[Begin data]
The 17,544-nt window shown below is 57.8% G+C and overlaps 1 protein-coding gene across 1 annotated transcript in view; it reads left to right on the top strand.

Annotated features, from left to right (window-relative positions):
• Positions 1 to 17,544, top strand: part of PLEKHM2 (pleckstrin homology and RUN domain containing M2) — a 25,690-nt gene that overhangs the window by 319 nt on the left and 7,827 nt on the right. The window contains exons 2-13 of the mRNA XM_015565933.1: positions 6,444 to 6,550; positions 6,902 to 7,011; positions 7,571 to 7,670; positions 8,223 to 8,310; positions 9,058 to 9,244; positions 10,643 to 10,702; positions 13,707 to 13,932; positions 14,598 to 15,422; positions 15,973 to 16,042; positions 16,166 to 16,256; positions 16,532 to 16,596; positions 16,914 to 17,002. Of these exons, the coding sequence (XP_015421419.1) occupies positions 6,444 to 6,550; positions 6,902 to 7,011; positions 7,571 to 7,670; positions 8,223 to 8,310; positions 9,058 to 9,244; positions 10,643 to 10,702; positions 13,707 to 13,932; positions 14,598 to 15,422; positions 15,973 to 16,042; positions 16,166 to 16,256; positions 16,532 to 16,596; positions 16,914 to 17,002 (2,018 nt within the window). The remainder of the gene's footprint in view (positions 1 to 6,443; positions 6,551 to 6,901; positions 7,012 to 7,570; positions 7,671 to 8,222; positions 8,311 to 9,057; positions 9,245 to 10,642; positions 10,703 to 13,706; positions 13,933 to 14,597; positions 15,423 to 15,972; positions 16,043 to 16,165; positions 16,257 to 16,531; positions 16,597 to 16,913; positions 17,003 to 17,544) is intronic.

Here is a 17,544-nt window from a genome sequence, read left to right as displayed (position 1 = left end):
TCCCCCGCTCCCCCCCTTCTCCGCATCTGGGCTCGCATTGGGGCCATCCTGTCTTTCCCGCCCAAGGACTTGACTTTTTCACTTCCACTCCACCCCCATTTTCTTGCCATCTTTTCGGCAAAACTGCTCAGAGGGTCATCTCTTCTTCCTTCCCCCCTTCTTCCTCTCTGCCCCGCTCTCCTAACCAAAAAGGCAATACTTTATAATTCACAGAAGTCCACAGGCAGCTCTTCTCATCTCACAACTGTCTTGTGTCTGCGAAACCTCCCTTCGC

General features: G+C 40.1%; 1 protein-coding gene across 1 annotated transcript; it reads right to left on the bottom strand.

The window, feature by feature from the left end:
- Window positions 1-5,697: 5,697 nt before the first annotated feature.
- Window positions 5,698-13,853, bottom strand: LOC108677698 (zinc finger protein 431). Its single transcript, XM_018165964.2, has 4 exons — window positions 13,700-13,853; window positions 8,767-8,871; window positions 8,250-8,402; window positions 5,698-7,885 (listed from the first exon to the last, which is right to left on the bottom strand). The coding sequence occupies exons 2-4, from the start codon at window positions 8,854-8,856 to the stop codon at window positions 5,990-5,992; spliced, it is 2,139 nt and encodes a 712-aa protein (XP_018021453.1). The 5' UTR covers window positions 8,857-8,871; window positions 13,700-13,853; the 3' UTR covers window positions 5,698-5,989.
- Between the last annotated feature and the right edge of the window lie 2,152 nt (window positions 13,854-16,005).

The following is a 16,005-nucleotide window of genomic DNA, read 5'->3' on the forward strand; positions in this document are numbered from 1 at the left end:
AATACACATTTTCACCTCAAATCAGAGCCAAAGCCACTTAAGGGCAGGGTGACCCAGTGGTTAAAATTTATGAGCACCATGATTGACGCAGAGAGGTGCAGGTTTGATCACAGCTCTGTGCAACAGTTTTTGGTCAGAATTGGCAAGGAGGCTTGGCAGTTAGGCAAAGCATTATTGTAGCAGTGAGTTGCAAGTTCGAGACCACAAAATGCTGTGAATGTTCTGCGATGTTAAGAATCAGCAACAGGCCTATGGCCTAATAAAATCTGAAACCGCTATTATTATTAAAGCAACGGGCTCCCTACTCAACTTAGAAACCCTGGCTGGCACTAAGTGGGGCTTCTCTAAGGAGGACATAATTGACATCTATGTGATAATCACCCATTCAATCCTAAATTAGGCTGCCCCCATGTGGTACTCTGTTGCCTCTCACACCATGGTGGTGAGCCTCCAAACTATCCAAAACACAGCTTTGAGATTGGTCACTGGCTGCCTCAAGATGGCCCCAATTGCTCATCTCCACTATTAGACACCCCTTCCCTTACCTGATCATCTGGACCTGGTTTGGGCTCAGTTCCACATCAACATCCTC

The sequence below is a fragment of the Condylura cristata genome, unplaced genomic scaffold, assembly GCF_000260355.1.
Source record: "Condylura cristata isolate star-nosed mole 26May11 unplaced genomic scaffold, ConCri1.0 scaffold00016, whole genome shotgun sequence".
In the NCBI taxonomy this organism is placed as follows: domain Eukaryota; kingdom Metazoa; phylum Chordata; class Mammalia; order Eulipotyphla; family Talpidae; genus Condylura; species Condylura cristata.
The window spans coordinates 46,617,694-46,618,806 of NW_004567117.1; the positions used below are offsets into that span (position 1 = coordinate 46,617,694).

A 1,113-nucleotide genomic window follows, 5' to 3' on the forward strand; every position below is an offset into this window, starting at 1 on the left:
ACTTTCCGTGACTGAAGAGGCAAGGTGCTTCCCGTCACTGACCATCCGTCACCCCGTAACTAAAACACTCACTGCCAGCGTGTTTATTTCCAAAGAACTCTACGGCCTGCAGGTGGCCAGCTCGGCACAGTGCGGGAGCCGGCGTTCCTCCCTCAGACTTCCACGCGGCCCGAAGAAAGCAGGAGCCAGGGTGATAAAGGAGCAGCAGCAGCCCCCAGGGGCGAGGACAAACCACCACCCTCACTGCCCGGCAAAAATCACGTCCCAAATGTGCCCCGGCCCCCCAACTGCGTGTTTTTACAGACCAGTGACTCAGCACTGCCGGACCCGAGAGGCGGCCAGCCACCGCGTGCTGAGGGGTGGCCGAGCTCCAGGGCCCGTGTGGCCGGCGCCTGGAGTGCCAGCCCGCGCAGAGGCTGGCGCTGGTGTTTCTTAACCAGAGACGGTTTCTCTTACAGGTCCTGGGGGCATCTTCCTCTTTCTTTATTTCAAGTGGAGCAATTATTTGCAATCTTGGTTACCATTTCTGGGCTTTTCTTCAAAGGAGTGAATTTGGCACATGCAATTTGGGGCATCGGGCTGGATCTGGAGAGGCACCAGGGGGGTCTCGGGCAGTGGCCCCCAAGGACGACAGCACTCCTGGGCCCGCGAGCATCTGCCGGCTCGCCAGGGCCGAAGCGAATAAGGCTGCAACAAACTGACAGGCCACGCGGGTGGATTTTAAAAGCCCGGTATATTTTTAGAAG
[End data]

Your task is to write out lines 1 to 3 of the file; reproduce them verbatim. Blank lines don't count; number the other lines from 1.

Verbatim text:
The 17,544-nt window shown below is 57.8% G+C and overlaps 1 protein-coding gene across 1 annotated transcript in view; it reads left to right on the top strand.

Annotated features, from left to right (window-relative positions):
• Positions 1 to 17,544, top strand: part of PLEKHM2 (pleckstrin homology and RUN domain containing M2) — a 25,690-nt gene that overhangs the window by 319 nt on the left and 7,827 nt on the right. The window contains exons 2-13 of the mRNA XM_015565933.1: positions 6,444 to 6,550; positions 6,902 to 7,011; positions 7,571 to 7,670; positions 8,223 to 8,310; positions 9,058 to 9,244; positions 10,643 to 10,702; positions 13,707 to 13,932; positions 14,598 to 15,422; positions 15,973 to 16,042; positions 16,166 to 16,256; positions 16,532 to 16,596; positions 16,914 to 17,002. Of these exons, the coding sequence (XP_015421419.1) occupies positions 6,444 to 6,550; positions 6,902 to 7,011; positions 7,571 to 7,670; positions 8,223 to 8,310; positions 9,058 to 9,244; positions 10,643 to 10,702; positions 13,707 to 13,932; positions 14,598 to 15,422; positions 15,973 to 16,042; positions 16,166 to 16,256; positions 16,532 to 16,596; positions 16,914 to 17,002 (2,018 nt within the window). The remainder of the gene's footprint in view (positions 1 to 6,443; positions 6,551 to 6,901; positions 7,012 to 7,570; positions 7,671 to 8,222; positions 8,311 to 9,057; positions 9,245 to 10,642; positions 10,703 to 13,706; positions 13,933 to 14,597; positions 15,423 to 15,972; positions 16,043 to 16,165; positions 16,257 to 16,531; positions 16,597 to 16,913; positions 17,003 to 17,544) is intronic.